It finally feels like Spring here in the Pacific Northwest. The sun is shining, the forsythia is blooming, and my last handmade Christmas present from this past Christmas is finally finished. Ha!
Christmas morning my husband unwrapped the cut pieces for this blue plaid flannel shirt. I’d ordered this blue plaid flannel fabric from Mood Fabrics the second I saw it online since I knew it was just perfect for my husband. He’s a blue button-up shirt kind of guy, and this particular pattern screamed Pacific Northwest. And, well, that’s exactly where we live.
With the cutting behind me, I thought for sure he’d have a finished shirt in no time. But, a lot of crazy life events have kept me away from my sewing machine the past few months. Not to mention that after diligently cutting out each pattern piece, I got frustrated that one side seam didn’t match up. Silly, right? Especially since it doesn’t bother me at all now that the whole shirt is together.
Okay, so how exactly did I mess up just one side seam? Well, I started my plaid matching at the center front. I decided to center the black vertical stripe (though I later noticed that many similar ready-to-wear plaid shirts have the lighter vertical stripe centered), then I used the right side seam to determine how to cut the back. What I failed to notice was that my horizontal stripes were not perfectly horizontal – the pattern skews ever so slightly up from left to right (or from right to left as you’re looking at it). What that means is that by the time the pattern wraps all the way across the front and around the back, there’s a noticeable shift in the horizontal line at the left side seam. Since I only had dust left after cutting out the pieces the first time around (I even had to piece the under collar because I cut the yardage so close), I wasn’t able to go back and try recutting, but I think maybe I should have trued the fabric grain before I started cutting? Instead, I just prewashed the flannel (three times!), pressed the wrinkles out, and then trusted that the fabric on grain. Now, at least with this particular fabric, future Amy is imagining past Amy pulling at diagonal corners of the fabric until the horizontal stripes are perfectly perpendicular to the vertical stripes after pressing but before cutting. How does that sound to those of you with more experience? Any advice out there?
The problem continued on into the sleeves. When I was cutting the sleeves, I tried to match the horizontal pattern as well, using the front left side as my template. And, the left sleeve (above) matches really well. But, the right sleeve (below) is slightly off despite being an exact match to the left sleeve. Since matching the sleeves was mostly just a fun challenge I gave myself (I can’t imagine anyone would ever notice, especially not my husband!), I am actually really happy to have gotten one sleeve right.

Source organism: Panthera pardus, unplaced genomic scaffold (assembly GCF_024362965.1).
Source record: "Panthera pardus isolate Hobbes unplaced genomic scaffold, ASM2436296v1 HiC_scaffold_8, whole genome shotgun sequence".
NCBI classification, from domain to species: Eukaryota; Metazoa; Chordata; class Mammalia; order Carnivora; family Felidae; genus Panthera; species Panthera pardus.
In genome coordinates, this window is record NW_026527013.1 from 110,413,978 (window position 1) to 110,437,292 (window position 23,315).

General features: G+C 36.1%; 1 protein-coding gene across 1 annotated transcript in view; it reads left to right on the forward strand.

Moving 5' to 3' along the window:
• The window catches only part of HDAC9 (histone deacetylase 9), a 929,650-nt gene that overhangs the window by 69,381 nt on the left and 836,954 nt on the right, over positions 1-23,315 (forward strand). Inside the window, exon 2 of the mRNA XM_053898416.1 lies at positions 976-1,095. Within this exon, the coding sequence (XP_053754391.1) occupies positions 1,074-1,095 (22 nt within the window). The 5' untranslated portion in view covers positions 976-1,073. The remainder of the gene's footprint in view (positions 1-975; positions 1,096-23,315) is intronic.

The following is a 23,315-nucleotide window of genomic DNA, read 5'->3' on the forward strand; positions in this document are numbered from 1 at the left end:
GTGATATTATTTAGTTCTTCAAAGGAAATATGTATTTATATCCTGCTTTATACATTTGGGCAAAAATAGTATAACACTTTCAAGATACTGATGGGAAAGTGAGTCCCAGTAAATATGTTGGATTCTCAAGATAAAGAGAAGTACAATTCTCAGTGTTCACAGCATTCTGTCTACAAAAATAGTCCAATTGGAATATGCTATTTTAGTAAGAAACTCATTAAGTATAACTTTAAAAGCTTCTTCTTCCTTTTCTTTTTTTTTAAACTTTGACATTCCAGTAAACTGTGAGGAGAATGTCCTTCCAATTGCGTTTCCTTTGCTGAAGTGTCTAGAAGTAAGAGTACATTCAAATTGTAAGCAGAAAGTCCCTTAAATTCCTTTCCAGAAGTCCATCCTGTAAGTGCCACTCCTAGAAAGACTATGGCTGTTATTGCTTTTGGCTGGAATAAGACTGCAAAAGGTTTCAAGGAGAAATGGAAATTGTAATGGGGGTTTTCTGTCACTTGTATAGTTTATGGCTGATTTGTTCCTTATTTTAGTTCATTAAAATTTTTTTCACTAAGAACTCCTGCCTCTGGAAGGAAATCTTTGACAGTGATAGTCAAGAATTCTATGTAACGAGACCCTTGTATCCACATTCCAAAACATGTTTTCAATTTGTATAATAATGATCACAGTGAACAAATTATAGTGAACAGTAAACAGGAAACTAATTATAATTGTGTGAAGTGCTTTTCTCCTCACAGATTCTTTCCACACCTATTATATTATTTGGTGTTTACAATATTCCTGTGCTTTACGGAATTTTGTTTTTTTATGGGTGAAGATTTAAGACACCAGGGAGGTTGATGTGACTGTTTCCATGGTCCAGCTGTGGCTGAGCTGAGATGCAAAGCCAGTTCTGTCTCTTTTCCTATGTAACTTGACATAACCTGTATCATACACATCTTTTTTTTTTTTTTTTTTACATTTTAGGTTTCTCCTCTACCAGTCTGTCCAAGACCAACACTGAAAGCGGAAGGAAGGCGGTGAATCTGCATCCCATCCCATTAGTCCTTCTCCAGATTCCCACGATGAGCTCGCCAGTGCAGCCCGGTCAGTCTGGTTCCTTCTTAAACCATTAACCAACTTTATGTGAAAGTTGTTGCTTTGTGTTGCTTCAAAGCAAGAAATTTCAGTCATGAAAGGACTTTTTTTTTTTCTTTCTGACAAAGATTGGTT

And, as I mentioned above, now that the shirt is finished, the slight mismatches don’t bother me at all. My husband’s been wearing the shirt all day, and I haven’t noticed. I think a mismatch at the center front would have been harder to overlook, but thankfully that’s spot on!
The pattern I used was vintage Butterick 4712, which I’ve made up roughly once a year for my husband since I began blogging back in 2011 (2011, 2012, 2013, 2014, and now here’s 2015). Thanks to the fitting I did during Peter of Male Pattern Boldness’s Men’s Shirt Sew-Along, all I have to do now when I find a fabric that will make a great shirt for him is cut and sew. (Although, looking back at that post, it seems I took some width out of the shoulders back then, which I don’t remember doing this time around – I’ll have to look into that before I make another!)
As I mentioned earlier on my blog, just about every seam of this shirt was sewn three times. First, it felt like I sewed most every seam wrong the first time around. Even the plackets were stitched inside out, which I unfortunately noticed after slicing into my sleeves. But, look at them now – a good save and a near perfect match!
Then I would carefully rip out those stitches and restitch. Finally, every seam was either top stitched or flat felled. I have to say that flat felling the seams was a lot easier than I’d imagined and make for a wonderfully neat finish inside of the shirt. There are no exposed raw (or even serged!) edges anywhere in this shirt. Even though sewing this shirt seemed to take forever, it was worth getting such a good finish on it.
Also, aren’t they so cute?! When we tried to take photos for this post outdoors, we realized the ground was way too wet and soggy for our diaper-clad little girl. So, she became a prop instead. Best prop ever, in my opinion!
I hope everyone is enjoying the shift in seasons as much as we are!